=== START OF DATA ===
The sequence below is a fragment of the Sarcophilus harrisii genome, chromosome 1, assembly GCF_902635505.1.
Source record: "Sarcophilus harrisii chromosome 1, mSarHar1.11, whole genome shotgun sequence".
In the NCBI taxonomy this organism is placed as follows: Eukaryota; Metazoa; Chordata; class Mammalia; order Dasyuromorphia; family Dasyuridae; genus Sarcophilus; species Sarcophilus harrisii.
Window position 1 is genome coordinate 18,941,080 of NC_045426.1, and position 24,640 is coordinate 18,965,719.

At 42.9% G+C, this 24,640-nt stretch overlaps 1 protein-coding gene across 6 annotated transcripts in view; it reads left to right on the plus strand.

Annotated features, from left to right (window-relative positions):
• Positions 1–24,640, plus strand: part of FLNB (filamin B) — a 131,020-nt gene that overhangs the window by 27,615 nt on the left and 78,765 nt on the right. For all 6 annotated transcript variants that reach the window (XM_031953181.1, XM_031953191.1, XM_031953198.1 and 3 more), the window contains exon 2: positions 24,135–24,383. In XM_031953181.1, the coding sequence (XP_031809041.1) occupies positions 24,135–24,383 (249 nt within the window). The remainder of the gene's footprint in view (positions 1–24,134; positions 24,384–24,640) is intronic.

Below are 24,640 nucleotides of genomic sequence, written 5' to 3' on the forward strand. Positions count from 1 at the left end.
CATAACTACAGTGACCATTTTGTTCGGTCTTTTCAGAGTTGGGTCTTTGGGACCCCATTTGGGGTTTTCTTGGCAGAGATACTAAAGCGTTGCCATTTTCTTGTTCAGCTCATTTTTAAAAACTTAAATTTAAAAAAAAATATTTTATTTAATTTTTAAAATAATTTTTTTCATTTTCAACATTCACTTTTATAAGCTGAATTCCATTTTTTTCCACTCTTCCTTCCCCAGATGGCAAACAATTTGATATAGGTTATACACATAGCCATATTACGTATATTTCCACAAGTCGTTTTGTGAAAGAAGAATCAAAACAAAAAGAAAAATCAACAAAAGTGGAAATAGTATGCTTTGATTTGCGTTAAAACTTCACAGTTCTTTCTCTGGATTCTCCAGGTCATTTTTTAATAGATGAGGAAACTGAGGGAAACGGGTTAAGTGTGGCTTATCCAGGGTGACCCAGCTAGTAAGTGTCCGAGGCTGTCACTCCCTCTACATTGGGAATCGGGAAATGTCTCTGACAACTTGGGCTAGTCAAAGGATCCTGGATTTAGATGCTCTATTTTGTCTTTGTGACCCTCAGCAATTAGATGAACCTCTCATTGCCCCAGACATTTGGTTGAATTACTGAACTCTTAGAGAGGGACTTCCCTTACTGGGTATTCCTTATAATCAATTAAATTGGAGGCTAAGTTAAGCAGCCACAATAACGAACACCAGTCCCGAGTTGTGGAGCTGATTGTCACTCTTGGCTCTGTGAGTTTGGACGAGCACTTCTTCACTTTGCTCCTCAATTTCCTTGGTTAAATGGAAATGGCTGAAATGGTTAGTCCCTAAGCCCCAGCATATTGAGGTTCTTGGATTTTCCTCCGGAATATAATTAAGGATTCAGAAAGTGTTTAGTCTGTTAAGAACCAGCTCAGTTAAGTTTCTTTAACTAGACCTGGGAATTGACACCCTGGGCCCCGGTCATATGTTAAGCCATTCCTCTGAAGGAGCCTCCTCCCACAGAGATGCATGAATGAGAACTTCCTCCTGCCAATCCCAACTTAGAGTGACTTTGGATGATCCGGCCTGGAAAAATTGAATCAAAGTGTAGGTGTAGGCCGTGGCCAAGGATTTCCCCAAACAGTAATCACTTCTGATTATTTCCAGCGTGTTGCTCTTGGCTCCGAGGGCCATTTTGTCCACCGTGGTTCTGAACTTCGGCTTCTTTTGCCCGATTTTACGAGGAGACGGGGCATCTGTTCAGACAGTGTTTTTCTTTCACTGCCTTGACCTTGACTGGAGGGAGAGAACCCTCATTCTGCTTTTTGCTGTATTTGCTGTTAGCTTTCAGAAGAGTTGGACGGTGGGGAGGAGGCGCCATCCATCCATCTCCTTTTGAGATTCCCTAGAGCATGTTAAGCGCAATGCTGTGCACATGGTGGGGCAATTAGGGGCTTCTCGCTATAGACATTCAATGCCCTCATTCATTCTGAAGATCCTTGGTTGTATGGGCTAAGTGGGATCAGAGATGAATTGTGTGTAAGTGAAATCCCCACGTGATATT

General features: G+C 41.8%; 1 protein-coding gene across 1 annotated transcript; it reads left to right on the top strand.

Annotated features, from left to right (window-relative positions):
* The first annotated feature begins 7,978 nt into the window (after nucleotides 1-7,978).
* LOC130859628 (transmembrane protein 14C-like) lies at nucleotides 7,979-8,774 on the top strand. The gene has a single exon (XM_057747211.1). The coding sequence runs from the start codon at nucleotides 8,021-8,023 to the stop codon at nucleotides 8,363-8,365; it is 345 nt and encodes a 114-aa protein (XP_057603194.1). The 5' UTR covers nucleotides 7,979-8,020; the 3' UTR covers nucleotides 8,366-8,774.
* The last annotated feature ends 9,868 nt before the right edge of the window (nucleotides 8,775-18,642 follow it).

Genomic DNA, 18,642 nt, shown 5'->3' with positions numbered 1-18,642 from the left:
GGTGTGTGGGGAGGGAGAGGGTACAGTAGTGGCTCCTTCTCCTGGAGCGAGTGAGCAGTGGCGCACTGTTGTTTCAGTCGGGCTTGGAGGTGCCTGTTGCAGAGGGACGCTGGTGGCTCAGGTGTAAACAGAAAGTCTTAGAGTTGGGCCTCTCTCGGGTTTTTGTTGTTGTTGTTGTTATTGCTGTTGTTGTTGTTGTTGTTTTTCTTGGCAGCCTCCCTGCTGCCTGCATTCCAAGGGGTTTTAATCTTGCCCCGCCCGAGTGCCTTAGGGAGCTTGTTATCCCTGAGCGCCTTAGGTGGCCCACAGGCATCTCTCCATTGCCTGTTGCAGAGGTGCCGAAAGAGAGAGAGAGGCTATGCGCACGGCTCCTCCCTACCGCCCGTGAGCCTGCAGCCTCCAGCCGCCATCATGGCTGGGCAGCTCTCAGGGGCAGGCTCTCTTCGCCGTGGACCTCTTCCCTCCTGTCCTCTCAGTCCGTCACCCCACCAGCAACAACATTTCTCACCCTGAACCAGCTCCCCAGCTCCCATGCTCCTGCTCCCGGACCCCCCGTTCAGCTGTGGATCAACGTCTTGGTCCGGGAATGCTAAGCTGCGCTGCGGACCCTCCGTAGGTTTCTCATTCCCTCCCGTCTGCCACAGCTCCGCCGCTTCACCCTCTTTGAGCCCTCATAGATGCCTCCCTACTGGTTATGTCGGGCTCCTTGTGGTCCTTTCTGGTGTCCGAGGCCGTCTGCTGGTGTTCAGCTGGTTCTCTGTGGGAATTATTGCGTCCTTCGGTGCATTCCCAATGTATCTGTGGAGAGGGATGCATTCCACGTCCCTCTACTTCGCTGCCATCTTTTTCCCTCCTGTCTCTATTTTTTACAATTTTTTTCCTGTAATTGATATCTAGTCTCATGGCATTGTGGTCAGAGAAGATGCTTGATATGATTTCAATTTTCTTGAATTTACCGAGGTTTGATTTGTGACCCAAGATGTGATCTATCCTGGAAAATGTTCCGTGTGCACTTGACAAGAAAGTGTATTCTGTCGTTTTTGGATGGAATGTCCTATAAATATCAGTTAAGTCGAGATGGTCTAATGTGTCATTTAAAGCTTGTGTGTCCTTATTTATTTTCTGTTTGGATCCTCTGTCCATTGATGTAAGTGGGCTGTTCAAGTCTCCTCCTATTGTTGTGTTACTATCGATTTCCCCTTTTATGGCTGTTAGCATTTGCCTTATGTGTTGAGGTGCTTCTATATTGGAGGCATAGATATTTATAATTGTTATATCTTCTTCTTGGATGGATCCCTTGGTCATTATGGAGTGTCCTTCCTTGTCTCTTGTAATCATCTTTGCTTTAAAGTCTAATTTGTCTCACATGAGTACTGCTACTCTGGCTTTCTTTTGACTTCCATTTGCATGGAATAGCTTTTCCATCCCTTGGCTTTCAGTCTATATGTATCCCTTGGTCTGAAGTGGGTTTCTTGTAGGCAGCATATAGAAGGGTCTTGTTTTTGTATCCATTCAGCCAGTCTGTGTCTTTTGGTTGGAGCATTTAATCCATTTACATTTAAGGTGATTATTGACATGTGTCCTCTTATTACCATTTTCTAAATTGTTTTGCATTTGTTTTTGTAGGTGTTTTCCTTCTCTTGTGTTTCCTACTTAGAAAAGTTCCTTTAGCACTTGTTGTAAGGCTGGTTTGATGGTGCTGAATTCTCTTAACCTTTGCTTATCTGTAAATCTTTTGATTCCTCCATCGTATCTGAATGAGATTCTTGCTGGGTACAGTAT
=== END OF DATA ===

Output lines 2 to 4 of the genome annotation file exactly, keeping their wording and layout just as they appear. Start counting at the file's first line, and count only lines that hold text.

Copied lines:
Source record: "Sarcophilus harrisii chromosome 1, mSarHar1.11, whole genome shotgun sequence".
In the NCBI taxonomy this organism is placed as follows: Eukaryota; Metazoa; Chordata; class Mammalia; order Dasyuromorphia; family Dasyuridae; genus Sarcophilus; species Sarcophilus harrisii.
Window position 1 is genome coordinate 18,941,080 of NC_045426.1, and position 24,640 is coordinate 18,965,719.